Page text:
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Don Giovanni

Michael Grandage's new Metropolitan Opera production of Mozart's classic opera is mostly well-sung, but crudely directed.

By New York City
Peter Mattei and Luca Pisaroni in Don Giovanni
(© Marty Sohl/Metropolitan Opera)
Peter Mattei and Luca Pisaroni in Don Giovanni
(© Marty Sohl/Metropolitan Opera)
Mozart wins again, but this time despite the severely mitigating circumstances of Tony Award winner Michael Grandage's problematic new production of the composer's Don Giovanni, now at the Metropolitan Opera.

Thanks to the composer's profusion of beautifully dramatic second-act melodies -- for the most part, gorgeously sung one after another by Peter Mattei, Luca Pisaroni, Barbara Frittoli, Ramon Vargas, Marina Rebeka, and Mojca Erdmann under conductor Fabio Luisi's occasional tempo lapses -- there are still ample rewards to be gained, even if a concert production might be preferable to what's on stage.

With this meandering production, the usually confident Grandage appears to have lost sight of just about everything which Met general manager Peter Gelb has been trying to accomplish in his determination to bring opera up to current theatrical standards, and has turned to the crudest and most traditional, not to say retrograde, forms of presentation. Elements as important as characterization, at which he's proved a master, are scanted in favor of singers standing close to the edge of the stage and delivering their material straight into the auditorium.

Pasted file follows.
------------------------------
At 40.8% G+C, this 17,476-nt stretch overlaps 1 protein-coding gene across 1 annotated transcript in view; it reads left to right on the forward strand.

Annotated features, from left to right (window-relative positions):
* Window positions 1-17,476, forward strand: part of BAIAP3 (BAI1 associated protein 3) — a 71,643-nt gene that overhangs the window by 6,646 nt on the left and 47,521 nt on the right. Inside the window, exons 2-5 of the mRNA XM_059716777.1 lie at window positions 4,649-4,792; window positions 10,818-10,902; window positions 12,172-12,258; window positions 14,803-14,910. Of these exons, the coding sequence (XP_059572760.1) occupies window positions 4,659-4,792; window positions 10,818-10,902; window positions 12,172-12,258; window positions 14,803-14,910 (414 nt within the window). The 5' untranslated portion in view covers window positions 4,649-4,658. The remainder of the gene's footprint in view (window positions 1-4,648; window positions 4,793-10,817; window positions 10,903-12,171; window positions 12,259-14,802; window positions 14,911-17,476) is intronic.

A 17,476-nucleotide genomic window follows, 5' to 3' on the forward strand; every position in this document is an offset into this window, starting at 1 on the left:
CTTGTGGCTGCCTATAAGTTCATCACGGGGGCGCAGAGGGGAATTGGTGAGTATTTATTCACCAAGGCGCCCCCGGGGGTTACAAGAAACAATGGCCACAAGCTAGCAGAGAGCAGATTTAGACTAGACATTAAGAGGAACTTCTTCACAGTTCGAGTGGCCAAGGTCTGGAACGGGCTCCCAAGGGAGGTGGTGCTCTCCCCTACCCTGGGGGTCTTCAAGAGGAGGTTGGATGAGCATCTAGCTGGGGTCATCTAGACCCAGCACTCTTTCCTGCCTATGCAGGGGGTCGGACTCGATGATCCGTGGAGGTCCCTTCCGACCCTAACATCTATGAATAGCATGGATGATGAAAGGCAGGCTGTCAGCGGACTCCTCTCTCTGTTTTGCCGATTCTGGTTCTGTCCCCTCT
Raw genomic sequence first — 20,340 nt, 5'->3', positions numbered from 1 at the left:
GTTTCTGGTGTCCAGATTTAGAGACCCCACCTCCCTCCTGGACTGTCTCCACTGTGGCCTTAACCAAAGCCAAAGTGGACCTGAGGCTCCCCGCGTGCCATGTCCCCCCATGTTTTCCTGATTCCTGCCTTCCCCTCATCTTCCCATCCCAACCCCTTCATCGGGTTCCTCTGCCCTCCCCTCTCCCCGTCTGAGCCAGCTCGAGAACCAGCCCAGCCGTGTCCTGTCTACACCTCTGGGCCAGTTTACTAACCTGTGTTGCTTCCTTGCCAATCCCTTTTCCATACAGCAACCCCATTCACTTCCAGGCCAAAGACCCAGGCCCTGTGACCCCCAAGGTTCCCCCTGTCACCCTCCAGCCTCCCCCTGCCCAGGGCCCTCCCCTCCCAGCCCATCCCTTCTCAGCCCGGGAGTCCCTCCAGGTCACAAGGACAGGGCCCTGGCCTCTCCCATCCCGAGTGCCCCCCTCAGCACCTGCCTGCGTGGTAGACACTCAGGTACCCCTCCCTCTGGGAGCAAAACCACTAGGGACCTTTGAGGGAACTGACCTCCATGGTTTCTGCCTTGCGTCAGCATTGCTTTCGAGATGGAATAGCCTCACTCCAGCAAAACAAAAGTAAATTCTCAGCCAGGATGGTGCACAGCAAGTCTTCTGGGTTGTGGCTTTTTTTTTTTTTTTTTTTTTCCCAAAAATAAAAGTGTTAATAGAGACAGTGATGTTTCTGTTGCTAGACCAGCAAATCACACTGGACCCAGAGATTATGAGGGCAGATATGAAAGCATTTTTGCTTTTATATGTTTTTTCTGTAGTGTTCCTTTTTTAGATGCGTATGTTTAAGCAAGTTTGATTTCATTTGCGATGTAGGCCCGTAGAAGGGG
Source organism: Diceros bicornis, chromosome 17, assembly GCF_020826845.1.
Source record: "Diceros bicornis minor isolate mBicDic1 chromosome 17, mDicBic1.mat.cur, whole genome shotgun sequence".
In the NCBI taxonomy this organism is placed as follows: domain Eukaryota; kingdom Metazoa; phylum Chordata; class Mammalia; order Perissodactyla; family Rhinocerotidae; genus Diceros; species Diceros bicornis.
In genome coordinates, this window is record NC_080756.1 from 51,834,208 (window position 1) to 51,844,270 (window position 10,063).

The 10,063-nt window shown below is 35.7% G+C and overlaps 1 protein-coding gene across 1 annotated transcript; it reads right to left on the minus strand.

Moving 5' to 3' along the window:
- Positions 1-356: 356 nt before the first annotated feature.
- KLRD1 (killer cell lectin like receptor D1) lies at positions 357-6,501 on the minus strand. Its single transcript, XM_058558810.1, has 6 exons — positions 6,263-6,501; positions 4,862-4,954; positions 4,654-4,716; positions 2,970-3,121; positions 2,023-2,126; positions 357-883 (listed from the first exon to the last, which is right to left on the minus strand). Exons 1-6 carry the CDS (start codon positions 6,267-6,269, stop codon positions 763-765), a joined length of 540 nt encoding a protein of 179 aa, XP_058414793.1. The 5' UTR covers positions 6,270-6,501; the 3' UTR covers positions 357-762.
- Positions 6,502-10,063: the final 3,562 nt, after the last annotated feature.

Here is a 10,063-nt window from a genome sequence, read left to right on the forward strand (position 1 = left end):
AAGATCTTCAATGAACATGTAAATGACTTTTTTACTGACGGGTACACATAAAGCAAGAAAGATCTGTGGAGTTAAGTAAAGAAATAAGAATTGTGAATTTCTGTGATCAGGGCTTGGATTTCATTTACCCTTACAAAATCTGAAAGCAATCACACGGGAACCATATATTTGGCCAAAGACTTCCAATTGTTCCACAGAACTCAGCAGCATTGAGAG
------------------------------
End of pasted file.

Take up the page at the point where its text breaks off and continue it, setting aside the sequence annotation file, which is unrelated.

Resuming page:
Part of the problem is the hulking set that Grandage's longtime designer, Christopher Oram, has foisted off: a curved three-story, brown-grey building that occasionally parts into two or three sections revealing more of the same upstage. Too often, Don Giovanni (Mattei), Leporello (Pisaroni), Donna Anna (Rebeka), Donna Elvira (Frittoli), Zerlina (Erdmann), Ottavio (Vargas) and Masetto (Joshua Bloom) are forced to carry on from one of the balconies, or awkwardly emote on what must be the sidewalk or the street.

Why these animated but not totally undignified figures would engage each other in this fashion -- frequently from lying positions -- is something Grandage hasn't given much logical thought to.

Nor does he get right some very particular effects, such as the next-to-closing appearance of the damning Commendatore (Stefan Kocan) and the hero's subsequent ignominious descent into hell. Indeed, when the Commendatore's statue speaks from one of the balconies, surrounded by others hooded like him -- as if among a series of sculpted figures in a mausoleum -- it's a stunning surprise that would be a better surprise if sprung later.

Since Mattei had to quickly fill in for original star Mariusz Kwiecien - who seriously injured his back at the production's final dress rehearsal on Monday -- it's understandable that he is often ambling around as if trying to remember where he should be. As a result, he hardly seems a model of literature's most famous womanizer. Fortunately, his singing is just fine, and the fact that he looks so much like Pisaroni's Leporello is a plus.

Pisaroni's urgent, rightly agitated warbling is another of the production's assets. Rebeka gets Donna Anna's anger in grief, although she's sometimes just this side of shrill. Erdmann's Zerlina is piquant, while a bit small-voiced for the room. Vargas' control remains inspiring, although sometimes it's controlled to a fault, The best singing, however, comes from Frittoli, whose bruised warmth was most welcome.


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